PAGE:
Heart valve disease is a condition when one or more valves in the heart don’t function well. The heart has four valves that maintain blood flow in the proper direction. In some instance, when valves do not open or close properly, it can lead to disturbed blood flow via the heart to the rest of the system. The heart valves have flaps that open and close with every heartbeat, which allows the blood to flow through the heart’s upper and lower chambers to the rest of the body. The upper chambers of the heart are the atria and lower chambers are the ventricles.
The heart has four valves:
The tricuspid valve, located between the right atrium and the right ventricle
The pulmonary valve, located between the right ventricle and pulmonary artery
The mitral valve, located between the left atrium and left ventricle
The aortic valve, located between the left ventricle and the aorta
Blood flows from the right and left atria via the tricuspid and mitral valves, which open to let blood to flow into the right and left ventricles. These valves are then close to averting blood from flowing back into the atria. As the gets filled with ventricles blood they contract forcing the pulmonary and aortic valves to open. The pulmonary artery carries deoxygenated blood from the heart to the lungs, whereas the aorta which is the largest artery, carries oxygenated blood to the rest of the system.
The heart valves function by guaranteeing that blood flow in a forward direction and does not back up or leakage.
Heart valve disease may be congenital or it can also develop in adults due to several reasons and health conditions which include:
The valve flaps don’t close properly causing blood to leak backwards into the heart. This commonly happens due to valve flaps bulging back, a disorder called prolapse.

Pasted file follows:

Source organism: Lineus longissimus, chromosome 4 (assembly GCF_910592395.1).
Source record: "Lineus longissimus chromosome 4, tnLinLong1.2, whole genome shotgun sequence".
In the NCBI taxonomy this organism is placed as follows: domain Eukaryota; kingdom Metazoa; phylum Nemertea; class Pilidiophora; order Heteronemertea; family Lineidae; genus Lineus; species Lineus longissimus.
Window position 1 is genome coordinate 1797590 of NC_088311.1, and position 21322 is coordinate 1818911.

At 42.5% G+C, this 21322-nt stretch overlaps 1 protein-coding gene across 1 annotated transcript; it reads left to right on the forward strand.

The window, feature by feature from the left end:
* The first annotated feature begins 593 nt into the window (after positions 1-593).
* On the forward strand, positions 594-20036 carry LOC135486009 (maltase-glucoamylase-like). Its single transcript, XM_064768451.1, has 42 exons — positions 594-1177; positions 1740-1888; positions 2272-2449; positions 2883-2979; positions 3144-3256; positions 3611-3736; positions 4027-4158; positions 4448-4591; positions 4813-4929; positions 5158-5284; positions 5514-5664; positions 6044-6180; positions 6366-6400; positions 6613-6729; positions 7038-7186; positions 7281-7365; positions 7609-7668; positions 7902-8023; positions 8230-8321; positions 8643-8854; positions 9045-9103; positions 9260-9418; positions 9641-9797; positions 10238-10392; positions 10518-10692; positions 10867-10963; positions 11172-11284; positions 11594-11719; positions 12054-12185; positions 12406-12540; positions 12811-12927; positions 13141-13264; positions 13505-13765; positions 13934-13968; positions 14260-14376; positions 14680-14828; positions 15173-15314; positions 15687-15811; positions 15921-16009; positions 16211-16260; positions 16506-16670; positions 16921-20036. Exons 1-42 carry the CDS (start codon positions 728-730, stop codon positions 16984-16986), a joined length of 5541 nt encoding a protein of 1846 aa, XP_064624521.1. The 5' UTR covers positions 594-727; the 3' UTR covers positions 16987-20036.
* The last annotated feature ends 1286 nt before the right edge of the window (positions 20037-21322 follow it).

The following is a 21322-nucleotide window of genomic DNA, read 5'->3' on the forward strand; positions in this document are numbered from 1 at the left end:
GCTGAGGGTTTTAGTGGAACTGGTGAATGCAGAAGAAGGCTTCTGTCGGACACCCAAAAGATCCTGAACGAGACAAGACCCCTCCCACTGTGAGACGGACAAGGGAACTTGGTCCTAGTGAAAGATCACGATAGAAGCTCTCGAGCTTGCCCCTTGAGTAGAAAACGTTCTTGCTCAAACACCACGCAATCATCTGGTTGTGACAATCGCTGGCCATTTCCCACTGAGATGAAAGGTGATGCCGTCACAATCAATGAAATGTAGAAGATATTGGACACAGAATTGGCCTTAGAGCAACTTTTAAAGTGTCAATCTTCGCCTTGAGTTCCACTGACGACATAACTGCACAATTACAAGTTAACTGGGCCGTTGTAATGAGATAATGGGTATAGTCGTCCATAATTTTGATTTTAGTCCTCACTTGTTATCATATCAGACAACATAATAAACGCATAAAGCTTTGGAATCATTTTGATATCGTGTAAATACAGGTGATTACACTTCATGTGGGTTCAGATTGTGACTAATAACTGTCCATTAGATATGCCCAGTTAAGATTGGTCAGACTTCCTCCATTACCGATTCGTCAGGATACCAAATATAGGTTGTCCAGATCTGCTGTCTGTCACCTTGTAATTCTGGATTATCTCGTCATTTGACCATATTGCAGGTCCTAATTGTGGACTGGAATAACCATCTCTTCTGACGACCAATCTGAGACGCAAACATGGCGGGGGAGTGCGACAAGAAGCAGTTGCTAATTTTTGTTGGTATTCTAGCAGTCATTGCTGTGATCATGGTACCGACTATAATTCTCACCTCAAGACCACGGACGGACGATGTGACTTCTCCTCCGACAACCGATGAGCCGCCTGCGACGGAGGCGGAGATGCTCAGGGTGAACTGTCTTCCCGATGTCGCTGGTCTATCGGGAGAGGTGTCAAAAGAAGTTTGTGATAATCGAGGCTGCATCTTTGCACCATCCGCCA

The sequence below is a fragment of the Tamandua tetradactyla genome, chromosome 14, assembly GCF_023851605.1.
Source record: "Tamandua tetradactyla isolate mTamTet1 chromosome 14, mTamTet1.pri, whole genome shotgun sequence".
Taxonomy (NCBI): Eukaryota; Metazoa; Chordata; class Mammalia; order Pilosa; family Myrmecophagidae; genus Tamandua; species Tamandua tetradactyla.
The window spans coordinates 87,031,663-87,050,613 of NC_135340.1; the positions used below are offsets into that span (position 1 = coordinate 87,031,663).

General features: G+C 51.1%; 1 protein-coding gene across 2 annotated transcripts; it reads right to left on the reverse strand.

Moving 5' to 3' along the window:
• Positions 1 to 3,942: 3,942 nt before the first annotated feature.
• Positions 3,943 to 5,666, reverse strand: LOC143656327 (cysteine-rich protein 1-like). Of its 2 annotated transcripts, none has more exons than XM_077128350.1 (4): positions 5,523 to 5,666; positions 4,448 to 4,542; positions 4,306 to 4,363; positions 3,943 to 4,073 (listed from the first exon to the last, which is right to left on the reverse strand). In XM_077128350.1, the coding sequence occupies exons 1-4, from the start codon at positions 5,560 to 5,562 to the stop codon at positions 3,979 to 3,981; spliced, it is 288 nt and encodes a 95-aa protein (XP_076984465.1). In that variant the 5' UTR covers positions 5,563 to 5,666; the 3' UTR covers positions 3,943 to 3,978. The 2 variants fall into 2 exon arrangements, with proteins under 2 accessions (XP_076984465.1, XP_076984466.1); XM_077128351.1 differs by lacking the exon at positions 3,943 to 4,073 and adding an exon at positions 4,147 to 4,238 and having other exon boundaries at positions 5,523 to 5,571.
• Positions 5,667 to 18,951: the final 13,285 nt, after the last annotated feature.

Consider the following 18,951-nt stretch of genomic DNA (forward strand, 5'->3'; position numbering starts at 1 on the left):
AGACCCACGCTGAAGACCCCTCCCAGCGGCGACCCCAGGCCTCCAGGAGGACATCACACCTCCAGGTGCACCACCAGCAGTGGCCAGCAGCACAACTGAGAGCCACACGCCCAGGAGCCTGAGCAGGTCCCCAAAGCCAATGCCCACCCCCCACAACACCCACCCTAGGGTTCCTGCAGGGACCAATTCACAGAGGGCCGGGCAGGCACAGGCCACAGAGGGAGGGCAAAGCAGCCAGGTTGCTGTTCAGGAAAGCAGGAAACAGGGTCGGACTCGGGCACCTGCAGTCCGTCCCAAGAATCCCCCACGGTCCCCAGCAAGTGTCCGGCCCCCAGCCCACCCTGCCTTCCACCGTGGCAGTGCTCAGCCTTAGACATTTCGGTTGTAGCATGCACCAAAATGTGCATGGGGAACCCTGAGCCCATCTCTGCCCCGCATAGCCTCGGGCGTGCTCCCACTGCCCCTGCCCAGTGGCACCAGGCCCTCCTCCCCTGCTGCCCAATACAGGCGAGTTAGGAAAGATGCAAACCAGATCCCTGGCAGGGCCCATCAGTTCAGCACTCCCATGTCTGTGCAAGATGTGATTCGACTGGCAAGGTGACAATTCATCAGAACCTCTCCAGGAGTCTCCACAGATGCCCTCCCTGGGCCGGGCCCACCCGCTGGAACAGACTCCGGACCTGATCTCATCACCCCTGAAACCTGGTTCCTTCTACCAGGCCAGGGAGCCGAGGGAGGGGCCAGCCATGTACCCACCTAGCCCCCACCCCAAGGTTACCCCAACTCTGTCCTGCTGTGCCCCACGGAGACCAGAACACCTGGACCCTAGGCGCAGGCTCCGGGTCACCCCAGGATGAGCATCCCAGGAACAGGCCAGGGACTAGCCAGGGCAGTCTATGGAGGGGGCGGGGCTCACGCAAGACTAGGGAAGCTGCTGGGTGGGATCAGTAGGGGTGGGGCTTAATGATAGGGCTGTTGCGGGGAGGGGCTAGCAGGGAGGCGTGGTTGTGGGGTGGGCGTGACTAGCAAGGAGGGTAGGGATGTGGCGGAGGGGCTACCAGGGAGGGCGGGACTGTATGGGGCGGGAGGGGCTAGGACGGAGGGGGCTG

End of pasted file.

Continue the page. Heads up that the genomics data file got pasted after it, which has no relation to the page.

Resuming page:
In valve stenosis, the valve flaps become thick or stiff or they may meld together, which leads to narrowed valve opening and insufficient blood flow through the valve.
Atresia is a disorder where the valve is not formed, where a solid sheet of tissue blocks the blood flow between the heart chambers.
Some people with heart valve disease may not show any symptoms for years together. Signs of heart valve disease include:
- Abnormal heart murmur
- Chest Pain
- Abdominal swelling
- Shortness of breath, when you lie down or after exertion
- Swelling of feet
- Irregular heartbeat
Some of the factors which can increase the risk of heart valve disease, including:
- Older age
- Any infections that can affect the heart
- High blood pressure, dyslipidemia, diabetes and other heart diseases
- Congenital heart problems
Heart valve disease can cause many complications, including:
Diagnosis And Treatment
The doctor may assess the patient's signs and symptoms and conduct a thorough physical check-up, where the doctor may listen for a heart murmur as this can be a sign of a heart valve condition. The doctor may usually also suggests conducting several tests to diagnose the condition which include:
This test examines the structure of the heart, valves and blood flow through the heart. It also helps the doctor to get a close look at the heart valves and how they function.
This test can detect enlarged chambers of the heart and for any abnormal heart rhythms.
Chest X-ray may help the doctor to find out whether the heart is enlarged and also assess the condition of the lungs.
This test determines the severity of the condition and examines the size and function of lower heart chambers (ventricles).
Different stress or exercise tests help assess activity tolerance and monitor the heart’s response to physical exertion.
This test is performed to diagnose heart valve disease when all other tests are not able to diagnose the severity of the condition.
The treatment mode for heart valve disorders depends on the severity of the condition. Generally, most doctors begin with conservative management which includes:
- Getting regular medical check-ups
- Quit smoking
- Eating a well-balanced and nutritious diet, low on fat and salt.
- Certain medications are also prescribed which include beta-blockers, calcium channel blockers that assist to control heart rate and blood flow.
- Diuretics to lower fluid retention.
- Vasodilators to dilate blood vessels.
- Surgery is needed if the symptoms worsen such as heart valve repair or valvuloplasty to treat stenosis.